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Wednesday, April 16, 2014
- The huge Russian-made helicopter descended slowly towards conical mud huts clustered together and surrounded by endless grassland, lush and green with the season’s rains here in the South Sudanese village of Yuai.
The scene is tranquil now, but less than a year ago this was a community caught up in ethnic conflict that engulfed Jonglei state and saw thousands of people murdered.
Villagers of Yuai gathered at this dirt airstrip on Oct. 26 to welcome members of a committee tasked by South Sudan’s President Salva Kiir with bringing peace to the violence-wracked state.
At least 1,600 people died in 2011 in fighting between the Murle and Lou Nuer ethnic groups, according to the United Nations. Clashes continued into February, killing another 400 people.
“The president asked me and other colleagues to bring peace to greater Jonglei as a whole, because at the time Jonglei was almost breaking apart. We were eating ourselves, Nuer, Dinka, Murle,” committee head Daniel Deng, who is the archbishop of the Episcopal Church of Sudan and South Sudan, told community leaders in Yuai.
In the wake of the violence, the government launched a peace process as well as a state-wide programme to disarm civilians in March.
The disarmament campaign has been plagued by allegations of abuse by government soldiers, but peace has largely held between the ethnic groups, whose leaders signed a reconciliation agreement in May.
That fragile peace is now being threatened by the emergence of a new anti-government militia led by David Yau Yau, and analysts and officials warn the rebels could spark renewed ethnic conflict in Jonglei.
“We hope that the government has the upper hand, they will control this rebellion,” Deng told IPS.
“If the government manages to control David Yau Yau, then I think the civilians will be happy and the peace will continue.”
The South Sudanese government blames its former civil war foe, Sudan, for arming Yau Yau – a charge Sudanese officials deny. But abuses during disarmament perpetrated by its own army, which is known as the Sudan People’s Liberation Army (SPLA), have also contributed to the militia’s gathering strength, according to a report released on Wednesday Oct. 31 by Small Arms Survey, a Geneva-based research institution.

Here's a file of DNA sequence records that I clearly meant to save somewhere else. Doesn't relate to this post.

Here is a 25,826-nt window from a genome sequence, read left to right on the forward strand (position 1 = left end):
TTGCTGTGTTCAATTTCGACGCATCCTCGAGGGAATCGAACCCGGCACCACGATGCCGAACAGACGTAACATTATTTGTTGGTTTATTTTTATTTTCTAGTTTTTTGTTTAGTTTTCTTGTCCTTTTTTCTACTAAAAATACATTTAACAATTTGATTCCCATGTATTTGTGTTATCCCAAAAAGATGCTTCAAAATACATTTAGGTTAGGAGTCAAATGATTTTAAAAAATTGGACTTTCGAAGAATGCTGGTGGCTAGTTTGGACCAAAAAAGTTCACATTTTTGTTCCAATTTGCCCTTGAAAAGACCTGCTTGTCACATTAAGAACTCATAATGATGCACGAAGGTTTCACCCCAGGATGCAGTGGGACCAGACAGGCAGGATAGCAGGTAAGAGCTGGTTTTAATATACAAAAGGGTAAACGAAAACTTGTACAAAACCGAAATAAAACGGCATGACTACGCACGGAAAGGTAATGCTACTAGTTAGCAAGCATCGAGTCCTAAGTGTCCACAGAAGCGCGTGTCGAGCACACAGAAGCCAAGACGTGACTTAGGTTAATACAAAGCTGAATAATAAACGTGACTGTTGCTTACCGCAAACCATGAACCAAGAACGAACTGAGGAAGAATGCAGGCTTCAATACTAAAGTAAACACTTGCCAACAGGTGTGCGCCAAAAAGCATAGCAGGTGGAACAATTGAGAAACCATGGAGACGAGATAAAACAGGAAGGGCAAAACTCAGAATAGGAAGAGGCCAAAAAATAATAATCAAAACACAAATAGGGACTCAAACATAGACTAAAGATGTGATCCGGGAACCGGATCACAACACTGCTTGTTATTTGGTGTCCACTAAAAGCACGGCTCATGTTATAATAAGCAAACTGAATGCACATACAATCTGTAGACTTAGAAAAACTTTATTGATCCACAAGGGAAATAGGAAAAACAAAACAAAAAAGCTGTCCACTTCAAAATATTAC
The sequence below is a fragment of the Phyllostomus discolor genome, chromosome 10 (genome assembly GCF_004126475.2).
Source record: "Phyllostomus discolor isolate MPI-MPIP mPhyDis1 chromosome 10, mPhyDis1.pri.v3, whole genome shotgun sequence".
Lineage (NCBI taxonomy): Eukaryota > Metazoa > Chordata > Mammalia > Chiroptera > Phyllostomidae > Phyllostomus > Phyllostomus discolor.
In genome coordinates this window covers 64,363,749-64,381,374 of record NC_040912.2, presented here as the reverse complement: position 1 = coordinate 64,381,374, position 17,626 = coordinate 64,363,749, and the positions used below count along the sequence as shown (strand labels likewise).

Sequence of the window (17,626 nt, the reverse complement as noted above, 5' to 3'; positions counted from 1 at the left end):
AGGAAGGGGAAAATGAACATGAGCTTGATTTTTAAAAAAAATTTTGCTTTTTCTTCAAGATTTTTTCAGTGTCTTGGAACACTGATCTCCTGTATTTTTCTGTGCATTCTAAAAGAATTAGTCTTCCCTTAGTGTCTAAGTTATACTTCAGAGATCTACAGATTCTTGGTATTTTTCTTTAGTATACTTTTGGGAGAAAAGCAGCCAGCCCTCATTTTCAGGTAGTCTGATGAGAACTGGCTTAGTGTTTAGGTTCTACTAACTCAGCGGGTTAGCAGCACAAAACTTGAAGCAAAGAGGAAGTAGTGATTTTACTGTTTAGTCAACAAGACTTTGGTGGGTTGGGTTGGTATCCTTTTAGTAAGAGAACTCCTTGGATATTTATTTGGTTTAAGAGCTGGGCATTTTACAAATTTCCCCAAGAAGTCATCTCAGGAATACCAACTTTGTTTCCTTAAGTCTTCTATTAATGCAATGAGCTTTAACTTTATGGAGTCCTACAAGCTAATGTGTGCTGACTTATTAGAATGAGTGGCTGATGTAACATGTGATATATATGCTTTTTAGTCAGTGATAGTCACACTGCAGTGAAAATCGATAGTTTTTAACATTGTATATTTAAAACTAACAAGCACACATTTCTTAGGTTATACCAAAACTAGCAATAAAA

“Soldiers conducting the campaign have committed rapes, torture, and killings—mostly against Murle communities—deepening Murle distrust of the SPLA,” according to the report entitled “My Neighbour, My Enemy: Inter-tribal Violence In Jonglei”.
Jonah Leff, the report’s author, told IPS that Yau Yau has “been able to recruit Murle youth by exploiting their grievances over SPLA misconduct during the disarmament programme.” He added that Lou Nuer youth have begun to rearm in case of attacks by Murle youth who have been provided with weapons by Yau Yau.
Deng said he was worried that Yau Yau could destroy the peace between tribes if the SPLA was unable to prevent his forces from attacking other ethnic communities.
Such a damaging pattern may have already begun.
In an interview in Yuai, capital of Uror County, the county commissioner, Simon Duoth, said rebel fighters attacked a family in neighbouring Akobo County on Oct. 25.
Both counties are part of the traditional homeland of the Lou Nuer.
Previously, Yau Yau’s forces primarily targeted SPLA posts in Pibor County, which is home to the Murle. At least 100 soldiers have been killed since Aug. 22, according to Small Arms Survey, which estimates that the militia now numbers 3,000 fighters.
If the pattern of abuse of Murle civilians by soldiers continues, that number could grow.
Small Arms Survey said in the report that soldiers have even “beaten and detained civilians trying to bring violations to their attention.” The group said the attitude towards disarmament in Lou Nuer areas has been more positive, with people reporting that soldiers have returned stolen cattle and escorted farmers to their fields.
“The Murle, on the other hand, report that the SPLA have offered little or no protection, and in some cases have stolen their farming tools,” says the report. “For many Murle, the principal enemy is no longer the Lou Nuer but the SPLA.”
Colonel Kella Dual Kueth, an army spokesman, denied that soldiers were committing abuses. Other government officials have blamed individual soldiers, denying that there is a pattern of abuse against Murle civilians.
Deng echoed those statements: “It is not the policy; it is some soldiers who might have gone astray.
“So it cannot be considered that it is the SPLA. It is those who are not respecting the law and already the SPLA has taken measures against them,” he said.
But organisations including Human Rights Watch and Amnesty International have documented widespread abuses in Pibor that include rape, beatings and torture. In an Aug. 23 statement, HRW said “authorities have not taken sufficient steps to curb the violations or hold abusive soldiers accountable.”
Small Arms Survey noted that between March and September the United Nations peacekeeping mission (UNMISS) had made only one public statement about “apparent human rights violations” taking place as part of disarmament campaign ordered by the ruling party, the Sudan Peoples Liberation Movement (SPLM).
“UNMISS has failed to carry out its mandate to protect civilians in the face of widespread SPLA abuses, and has not sufficiently taken up the matter with the SPLM or SPLA leadership in Juba,” the report said.
Kouider Zerrouk, a spokesman for the mission, denied the charges.
“On the contrary, UNMISS has raised its concerns with the SPLA, calling for the abuses in Pibor County to be stemmed,” he told IPS.
“UNMISS recognises that some steps have been taken to strengthen investigations, with some arrests in recent rape cases and some older cases going to trial.”